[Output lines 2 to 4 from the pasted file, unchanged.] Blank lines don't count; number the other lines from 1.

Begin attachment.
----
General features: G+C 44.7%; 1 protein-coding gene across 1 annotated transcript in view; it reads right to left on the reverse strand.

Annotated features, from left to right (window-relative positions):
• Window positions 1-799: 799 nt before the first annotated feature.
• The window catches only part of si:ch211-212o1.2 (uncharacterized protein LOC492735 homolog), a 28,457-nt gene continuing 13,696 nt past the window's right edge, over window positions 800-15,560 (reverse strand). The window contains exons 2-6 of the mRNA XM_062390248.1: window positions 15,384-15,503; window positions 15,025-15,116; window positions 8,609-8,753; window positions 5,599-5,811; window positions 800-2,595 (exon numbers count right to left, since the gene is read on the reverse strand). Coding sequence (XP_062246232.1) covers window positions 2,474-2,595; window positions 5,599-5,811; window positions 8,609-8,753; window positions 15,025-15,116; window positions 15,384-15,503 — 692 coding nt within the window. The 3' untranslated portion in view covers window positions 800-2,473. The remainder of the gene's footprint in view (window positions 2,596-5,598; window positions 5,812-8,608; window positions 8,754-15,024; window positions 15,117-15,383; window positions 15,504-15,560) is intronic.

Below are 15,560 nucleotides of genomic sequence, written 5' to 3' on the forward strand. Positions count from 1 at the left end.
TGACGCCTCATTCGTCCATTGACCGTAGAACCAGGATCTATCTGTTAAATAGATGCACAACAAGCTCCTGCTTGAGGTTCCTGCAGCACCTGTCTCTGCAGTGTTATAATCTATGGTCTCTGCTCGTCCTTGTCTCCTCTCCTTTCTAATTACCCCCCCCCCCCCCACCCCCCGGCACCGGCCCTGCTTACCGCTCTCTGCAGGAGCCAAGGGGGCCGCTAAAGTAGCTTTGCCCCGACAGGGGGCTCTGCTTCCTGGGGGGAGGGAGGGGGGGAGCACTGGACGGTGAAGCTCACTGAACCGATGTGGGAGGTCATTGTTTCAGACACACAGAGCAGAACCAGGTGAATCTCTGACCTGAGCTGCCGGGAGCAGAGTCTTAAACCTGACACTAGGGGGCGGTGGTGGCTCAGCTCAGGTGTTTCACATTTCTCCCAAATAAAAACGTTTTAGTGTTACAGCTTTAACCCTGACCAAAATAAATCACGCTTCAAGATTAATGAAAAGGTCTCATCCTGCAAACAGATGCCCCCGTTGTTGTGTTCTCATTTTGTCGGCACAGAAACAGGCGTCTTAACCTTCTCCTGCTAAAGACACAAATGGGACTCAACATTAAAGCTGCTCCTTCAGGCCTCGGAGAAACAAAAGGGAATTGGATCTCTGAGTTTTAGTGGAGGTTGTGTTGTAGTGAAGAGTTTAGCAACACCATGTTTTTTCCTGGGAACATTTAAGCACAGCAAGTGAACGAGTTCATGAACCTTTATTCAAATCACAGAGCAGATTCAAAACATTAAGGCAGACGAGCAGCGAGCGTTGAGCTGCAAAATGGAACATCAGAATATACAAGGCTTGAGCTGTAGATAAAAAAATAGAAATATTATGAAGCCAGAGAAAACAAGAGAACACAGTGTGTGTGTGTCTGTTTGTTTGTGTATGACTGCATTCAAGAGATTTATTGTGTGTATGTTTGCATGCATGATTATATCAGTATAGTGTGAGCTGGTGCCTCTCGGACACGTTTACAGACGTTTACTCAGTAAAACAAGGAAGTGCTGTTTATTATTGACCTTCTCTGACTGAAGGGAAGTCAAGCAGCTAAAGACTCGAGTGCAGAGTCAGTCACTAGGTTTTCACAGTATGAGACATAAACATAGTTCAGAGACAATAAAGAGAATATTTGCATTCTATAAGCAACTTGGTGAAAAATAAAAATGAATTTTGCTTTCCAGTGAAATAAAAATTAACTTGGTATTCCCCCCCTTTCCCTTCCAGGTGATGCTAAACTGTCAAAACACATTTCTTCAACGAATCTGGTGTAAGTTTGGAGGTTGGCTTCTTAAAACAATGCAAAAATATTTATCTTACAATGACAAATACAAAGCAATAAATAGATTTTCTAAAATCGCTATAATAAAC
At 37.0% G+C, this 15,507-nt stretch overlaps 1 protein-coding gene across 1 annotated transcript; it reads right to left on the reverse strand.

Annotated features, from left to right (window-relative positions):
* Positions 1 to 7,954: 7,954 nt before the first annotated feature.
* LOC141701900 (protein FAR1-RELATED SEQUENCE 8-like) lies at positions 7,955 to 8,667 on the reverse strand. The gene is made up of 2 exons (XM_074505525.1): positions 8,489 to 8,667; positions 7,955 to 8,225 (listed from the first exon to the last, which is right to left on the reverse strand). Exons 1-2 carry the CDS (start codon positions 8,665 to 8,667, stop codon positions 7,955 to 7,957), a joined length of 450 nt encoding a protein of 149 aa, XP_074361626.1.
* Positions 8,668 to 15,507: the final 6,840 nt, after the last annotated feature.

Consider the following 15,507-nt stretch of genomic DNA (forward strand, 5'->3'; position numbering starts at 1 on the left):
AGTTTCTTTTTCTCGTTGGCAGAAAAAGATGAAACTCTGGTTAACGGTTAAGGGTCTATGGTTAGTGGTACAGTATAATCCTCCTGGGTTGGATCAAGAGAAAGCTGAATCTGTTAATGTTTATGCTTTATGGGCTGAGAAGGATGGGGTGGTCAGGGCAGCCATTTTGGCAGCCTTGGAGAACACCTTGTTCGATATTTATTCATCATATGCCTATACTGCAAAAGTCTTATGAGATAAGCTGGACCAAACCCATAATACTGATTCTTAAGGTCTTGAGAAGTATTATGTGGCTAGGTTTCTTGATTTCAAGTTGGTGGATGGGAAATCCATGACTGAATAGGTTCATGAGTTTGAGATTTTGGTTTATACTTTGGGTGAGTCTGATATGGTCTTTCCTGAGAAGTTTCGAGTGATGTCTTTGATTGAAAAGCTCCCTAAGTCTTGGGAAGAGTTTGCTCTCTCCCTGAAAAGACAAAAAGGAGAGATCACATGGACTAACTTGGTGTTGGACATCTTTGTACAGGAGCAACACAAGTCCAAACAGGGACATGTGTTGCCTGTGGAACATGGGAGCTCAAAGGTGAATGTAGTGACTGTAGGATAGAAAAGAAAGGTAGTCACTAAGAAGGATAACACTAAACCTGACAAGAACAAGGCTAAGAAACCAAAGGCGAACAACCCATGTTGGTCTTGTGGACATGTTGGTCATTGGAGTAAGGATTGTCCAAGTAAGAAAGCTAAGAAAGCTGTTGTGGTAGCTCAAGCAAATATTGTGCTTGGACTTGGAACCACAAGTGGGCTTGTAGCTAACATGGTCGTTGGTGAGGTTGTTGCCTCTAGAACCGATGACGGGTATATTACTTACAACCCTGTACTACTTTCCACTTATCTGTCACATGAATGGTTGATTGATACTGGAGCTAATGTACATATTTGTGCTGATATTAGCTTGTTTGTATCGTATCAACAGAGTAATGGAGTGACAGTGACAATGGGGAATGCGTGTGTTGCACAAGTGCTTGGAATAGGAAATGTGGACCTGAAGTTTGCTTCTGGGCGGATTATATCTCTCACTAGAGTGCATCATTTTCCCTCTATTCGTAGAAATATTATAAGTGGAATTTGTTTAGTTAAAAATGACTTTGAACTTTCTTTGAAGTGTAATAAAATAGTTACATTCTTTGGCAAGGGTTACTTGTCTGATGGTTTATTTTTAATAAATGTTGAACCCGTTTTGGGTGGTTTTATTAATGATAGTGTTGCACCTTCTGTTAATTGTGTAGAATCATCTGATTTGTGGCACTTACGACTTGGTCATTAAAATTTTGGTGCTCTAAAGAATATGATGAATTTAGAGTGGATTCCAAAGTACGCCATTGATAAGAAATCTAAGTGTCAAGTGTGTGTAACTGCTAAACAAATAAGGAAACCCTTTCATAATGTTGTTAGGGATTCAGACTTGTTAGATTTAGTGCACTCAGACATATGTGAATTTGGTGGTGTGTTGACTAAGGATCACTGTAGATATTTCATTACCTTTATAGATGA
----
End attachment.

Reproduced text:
Annotated features, from left to right (window-relative positions):
• Window positions 1-799: 799 nt before the first annotated feature.
• The window catches only part of si:ch211-212o1.2 (uncharacterized protein LOC492735 homolog), a 28,457-nt gene continuing 13,696 nt past the window's right edge, over window positions 800-15,560 (reverse strand). The window contains exons 2-6 of the mRNA XM_062390248.1: window positions 15,384-15,503; window positions 15,025-15,116; window positions 8,609-8,753; window positions 5,599-5,811; window positions 800-2,595 (exon numbers count right to left, since the gene is read on the reverse strand). Coding sequence (XP_062246232.1) covers window positions 2,474-2,595; window positions 5,599-5,811; window positions 8,609-8,753; window positions 15,025-15,116; window positions 15,384-15,503 — 692 coding nt within the window. The 3' untranslated portion in view covers window positions 800-2,473. The remainder of the gene's footprint in view (window positions 2,596-5,598; window positions 5,812-8,608; window positions 8,754-15,024; window positions 15,117-15,383; window positions 15,504-15,560) is intronic.